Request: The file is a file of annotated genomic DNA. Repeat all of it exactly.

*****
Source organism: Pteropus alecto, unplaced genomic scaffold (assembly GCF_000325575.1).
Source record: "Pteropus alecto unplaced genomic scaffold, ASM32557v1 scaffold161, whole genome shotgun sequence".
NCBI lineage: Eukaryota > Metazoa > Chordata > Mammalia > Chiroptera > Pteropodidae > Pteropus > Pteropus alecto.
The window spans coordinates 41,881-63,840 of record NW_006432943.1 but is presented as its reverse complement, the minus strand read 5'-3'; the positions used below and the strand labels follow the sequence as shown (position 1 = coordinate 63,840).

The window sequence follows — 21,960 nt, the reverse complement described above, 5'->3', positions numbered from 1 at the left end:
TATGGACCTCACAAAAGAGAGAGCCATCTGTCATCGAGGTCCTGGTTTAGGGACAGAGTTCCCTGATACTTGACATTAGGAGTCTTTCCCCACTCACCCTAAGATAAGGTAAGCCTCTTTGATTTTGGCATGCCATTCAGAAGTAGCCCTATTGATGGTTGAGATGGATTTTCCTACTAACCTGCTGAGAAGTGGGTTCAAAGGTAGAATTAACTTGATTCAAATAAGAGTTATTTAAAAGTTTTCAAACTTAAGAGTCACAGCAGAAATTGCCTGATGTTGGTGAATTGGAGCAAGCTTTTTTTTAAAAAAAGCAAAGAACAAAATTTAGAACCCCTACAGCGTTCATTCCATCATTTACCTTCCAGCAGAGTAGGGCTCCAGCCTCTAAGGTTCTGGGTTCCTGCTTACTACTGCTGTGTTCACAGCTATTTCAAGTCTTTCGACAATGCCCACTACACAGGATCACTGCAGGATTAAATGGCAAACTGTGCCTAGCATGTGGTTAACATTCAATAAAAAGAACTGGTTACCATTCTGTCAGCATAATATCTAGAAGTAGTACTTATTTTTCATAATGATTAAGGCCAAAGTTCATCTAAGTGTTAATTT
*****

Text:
Source organism: Pteropus alecto, unplaced genomic scaffold (assembly GCF_000325575.1).
Source record: "Pteropus alecto unplaced genomic scaffold, ASM32557v1 scaffold161, whole genome shotgun sequence".
NCBI lineage: Eukaryota > Metazoa > Chordata > Mammalia > Chiroptera > Pteropodidae > Pteropus > Pteropus alecto.
The window spans coordinates 41,881-63,840 of record NW_006432943.1 but is presented as its reverse complement, the minus strand read 5'-3'; the positions used below and the strand labels follow the sequence as shown (position 1 = coordinate 63,840).

The window sequence follows — 21,960 nt, the reverse complement described above, 5'->3', positions numbered from 1 at the left end:
TATGGACCTCACAAAAGAGAGAGCCATCTGTCATCGAGGTCCTGGTTTAGGGACAGAGTTCCCTGATACTTGACATTAGGAGTCTTTCCCCACTCACCCTAAGATAAGGTAAGCCTCTTTGATTTTGGCATGCCATTCAGAAGTAGCCCTATTGATGGTTGAGATGGATTTTCCTACTAACCTGCTGAGAAGTGGGTTCAAAGGTAGAATTAACTTGATTCAAATAAGAGTTATTTAAAAGTTTTCAAACTTAAGAGTCACAGCAGAAATTGCCTGATGTTGGTGAATTGGAGCAAGCTTTTTTTTAAAAAAAGCAAAGAACAAAATTTAGAACCCCTACAGCGTTCATTCCATCATTTACCTTCCAGCAGAGTAGGGCTCCAGCCTCTAAGGTTCTGGGTTCCTGCTTACTACTGCTGTGTTCACAGCTATTTCAAGTCTTTCGACAATGCCCACTACACAGGATCACTGCAGGATTAAATGGCAAACTGTGCCTAGCATGTGGTTAACATTCAATAAAAAGAACTGGTTACCATTCTGTCAGCATAATATCTAGAAGTAGTACTTATTTTTCATAATGATTAAGGCCAAAGTTCATCTAAGTGTTAATTT